The suspension of Parliament as a precautionary measure on Friday was among extraordinary steps public and private-sector organizations announced to curb a pandemic that has sparked concerns Canada is headed into a recession.
The all-party decision to stop sitting in the House of Commons until April 20 came as Prime Minister Justin Trudeau remained in precautionary self-isolation along with his wife Sophie Gregoire Trudeau, who is recovering from a mild case of COVID-19.
“We’re doing well. I’m working from home,” Trudeau told CBC Radio’s The Current program. “We’re really focused on, obviously, the health side of things and the economic side of things, and we’re going to have lots of work to do.”
While financial markets bounced back somewhat from Thursday’s record-setting plunge, the country’s largest bank warned of more economic storm clouds on the horizon. Canada, the bank predicted, would fall into a recession this year in light of COVID-19 and the drastic decline in oil prices sparked by Saudi Arabia’s ramped up production.
The bank, which predicted the economy will recover in the final three months of the year, said its forecast relies on the assumption that the impact of the pandemic will abate over the next three months.
Canada has recorded more than 150 COVID-19 cases and one death in a pandemic that has swept much of the world. Experts say the disease poses little serious risk to most people, but they also say one of the most effective measures is to maintain at least a metre distance from others. Countries such as China, where the virus originated, and Italy have already taken drastic measures to curb its spread.
Trudeau acknowledged the financial anxiety people are facing as the country goes through a “really difficult time” economically. However, he was vague on what the government would be doing to alleviate those concerns beyond some income supports.
“We are going to be putting in place measures to support people, to make sure that they can make ends meet,” Trudeau said. “We are looking at everything.”
Toronto’s landmark CN Tower, a major tourist attraction, was set to close to visitors Friday as theatre companies tried to reassure reluctant patrons they were taking extraordinary measures to help combat the spread of the virus.
Cineplex, for example, said it was rolling out “enhanced cleaning protocols” at locations across the country and implementing policies to ensure hourly staff don’t suffer a financial hit for staying home, while Toronto’s TIFF Bell Lightbox theatre said it would limit tickets for the next four weeks and was asking movie-goers to maintain a three-seat distance within its cinemas.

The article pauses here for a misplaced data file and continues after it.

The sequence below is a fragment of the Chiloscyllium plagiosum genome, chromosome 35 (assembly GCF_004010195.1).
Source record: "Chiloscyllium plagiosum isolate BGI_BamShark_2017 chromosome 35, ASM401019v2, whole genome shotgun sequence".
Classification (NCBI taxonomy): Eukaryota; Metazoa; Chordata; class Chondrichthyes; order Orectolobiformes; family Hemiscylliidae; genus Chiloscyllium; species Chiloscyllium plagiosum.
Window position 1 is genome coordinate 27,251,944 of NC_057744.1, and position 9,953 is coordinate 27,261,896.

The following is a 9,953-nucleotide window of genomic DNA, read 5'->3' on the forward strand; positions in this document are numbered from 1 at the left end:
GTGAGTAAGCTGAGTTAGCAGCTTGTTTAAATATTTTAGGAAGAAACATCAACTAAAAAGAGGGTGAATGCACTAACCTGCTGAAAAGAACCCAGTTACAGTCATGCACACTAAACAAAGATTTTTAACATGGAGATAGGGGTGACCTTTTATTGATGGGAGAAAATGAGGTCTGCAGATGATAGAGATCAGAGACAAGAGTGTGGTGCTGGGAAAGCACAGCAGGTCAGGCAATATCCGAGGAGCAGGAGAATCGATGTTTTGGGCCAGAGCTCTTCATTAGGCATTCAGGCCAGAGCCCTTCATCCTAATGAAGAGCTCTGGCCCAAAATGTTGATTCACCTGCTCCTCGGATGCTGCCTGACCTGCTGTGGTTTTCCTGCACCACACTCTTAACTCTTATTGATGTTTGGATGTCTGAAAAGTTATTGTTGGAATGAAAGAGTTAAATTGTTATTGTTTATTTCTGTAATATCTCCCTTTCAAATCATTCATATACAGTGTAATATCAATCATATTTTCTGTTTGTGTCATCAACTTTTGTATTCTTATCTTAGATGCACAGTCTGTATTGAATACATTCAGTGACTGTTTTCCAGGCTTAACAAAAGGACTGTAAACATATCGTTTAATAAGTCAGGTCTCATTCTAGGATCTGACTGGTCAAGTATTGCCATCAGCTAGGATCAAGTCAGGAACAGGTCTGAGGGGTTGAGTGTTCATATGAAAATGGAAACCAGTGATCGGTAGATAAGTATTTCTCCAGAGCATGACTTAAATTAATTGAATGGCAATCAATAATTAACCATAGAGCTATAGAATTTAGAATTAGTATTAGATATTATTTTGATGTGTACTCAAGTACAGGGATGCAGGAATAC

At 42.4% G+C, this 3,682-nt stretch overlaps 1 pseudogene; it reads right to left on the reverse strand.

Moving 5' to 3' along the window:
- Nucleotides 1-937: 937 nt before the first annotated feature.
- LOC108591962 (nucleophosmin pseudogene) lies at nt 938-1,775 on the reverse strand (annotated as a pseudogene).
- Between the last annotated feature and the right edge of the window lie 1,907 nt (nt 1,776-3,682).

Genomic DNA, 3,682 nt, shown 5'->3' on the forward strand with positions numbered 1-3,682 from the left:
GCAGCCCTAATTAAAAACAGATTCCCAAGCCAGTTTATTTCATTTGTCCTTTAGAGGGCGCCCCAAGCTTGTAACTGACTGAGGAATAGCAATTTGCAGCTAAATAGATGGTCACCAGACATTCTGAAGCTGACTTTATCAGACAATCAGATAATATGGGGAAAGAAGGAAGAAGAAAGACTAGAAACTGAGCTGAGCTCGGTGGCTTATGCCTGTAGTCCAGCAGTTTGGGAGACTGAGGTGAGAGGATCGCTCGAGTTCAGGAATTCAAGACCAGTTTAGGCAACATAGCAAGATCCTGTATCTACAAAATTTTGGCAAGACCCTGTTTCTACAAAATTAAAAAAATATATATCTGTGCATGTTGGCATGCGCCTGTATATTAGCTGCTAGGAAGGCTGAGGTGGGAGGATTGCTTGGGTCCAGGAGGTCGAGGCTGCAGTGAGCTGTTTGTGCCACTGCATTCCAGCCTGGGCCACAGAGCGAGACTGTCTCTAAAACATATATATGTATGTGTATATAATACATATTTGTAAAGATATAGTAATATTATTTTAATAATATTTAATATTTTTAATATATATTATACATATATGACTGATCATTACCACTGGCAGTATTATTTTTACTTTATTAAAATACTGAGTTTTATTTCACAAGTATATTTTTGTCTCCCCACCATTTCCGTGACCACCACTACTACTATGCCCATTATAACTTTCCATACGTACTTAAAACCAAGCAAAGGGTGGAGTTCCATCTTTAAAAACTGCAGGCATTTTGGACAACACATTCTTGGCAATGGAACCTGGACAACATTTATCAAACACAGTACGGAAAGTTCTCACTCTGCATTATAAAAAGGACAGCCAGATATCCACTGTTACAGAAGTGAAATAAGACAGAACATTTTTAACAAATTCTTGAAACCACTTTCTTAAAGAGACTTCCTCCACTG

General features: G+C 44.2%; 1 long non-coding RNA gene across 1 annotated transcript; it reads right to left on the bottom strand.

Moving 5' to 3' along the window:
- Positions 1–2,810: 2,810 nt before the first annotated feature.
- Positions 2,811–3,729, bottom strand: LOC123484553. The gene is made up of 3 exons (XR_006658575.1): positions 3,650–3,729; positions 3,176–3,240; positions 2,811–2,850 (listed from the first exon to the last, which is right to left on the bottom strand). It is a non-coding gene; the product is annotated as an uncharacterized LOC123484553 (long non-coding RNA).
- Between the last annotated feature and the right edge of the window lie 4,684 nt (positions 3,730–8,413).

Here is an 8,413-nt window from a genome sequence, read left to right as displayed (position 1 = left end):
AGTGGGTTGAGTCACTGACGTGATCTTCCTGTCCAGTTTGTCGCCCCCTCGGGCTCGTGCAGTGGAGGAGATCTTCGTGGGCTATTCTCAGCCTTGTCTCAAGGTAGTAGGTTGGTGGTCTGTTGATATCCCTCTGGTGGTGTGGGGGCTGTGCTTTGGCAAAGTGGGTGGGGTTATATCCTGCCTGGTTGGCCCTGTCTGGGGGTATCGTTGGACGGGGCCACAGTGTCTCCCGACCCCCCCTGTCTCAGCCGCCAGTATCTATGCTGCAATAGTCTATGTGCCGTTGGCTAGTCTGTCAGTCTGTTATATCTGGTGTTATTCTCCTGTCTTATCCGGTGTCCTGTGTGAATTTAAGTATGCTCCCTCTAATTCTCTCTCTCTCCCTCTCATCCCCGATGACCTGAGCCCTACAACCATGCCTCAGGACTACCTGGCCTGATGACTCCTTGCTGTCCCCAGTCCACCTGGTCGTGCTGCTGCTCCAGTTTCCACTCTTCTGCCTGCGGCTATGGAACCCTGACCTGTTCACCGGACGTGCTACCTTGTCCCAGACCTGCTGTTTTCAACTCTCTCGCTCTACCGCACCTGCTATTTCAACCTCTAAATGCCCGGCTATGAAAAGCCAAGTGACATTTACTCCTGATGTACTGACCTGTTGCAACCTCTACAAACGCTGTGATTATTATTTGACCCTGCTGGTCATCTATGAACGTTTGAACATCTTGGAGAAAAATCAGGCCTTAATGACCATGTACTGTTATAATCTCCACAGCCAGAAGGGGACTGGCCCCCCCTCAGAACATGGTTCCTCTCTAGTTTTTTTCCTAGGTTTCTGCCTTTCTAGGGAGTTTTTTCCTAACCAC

The House of Commons also said it was cancelling all public tours until April 20.
Thursday marked a dramatic ramping up of measures to curtail the spread of the virus. Provincial governments advised against international travel, Ontario announced the closure of schools for two weeks, and numerous major entertainment and sports events — the Juno Awards and professional hockey among them — were cancelled.
Announcements of closures and other anti-pandemic measures continued on Friday.
Nova Scotia, which has yet to see a COVID-19 case, said it would require public sector workers and public school children who travel abroad to isolate themselves for two weeks on return to Canada. The province also recommended organizations limit social gatherings to no more than 150 people.
Several universities, such as the University of Toronto, York, and McMaster in Hamilton, announced the cancellation of in-person classes. York said lectures were going online starting Monday and all non-essential events were being cancelled or postponed starting Friday.
“Take care of yourselves and each other,” the school’s president, Rhonda Lenton, said in the announcement.
Universities in Alberta called off classes for Friday but said they would re-evaluate on Monday.
Mosques across the country cancelled Friday prayers, though some in Vancouver and Montreal opted to limit the size of the prayers to less than 250 people.
Canadians scientists have joined their international counterparts in the scramble to develop a COVID-19 vaccine, which experts caution is likely at least a year away.
Colin Perkel, The Canadian Press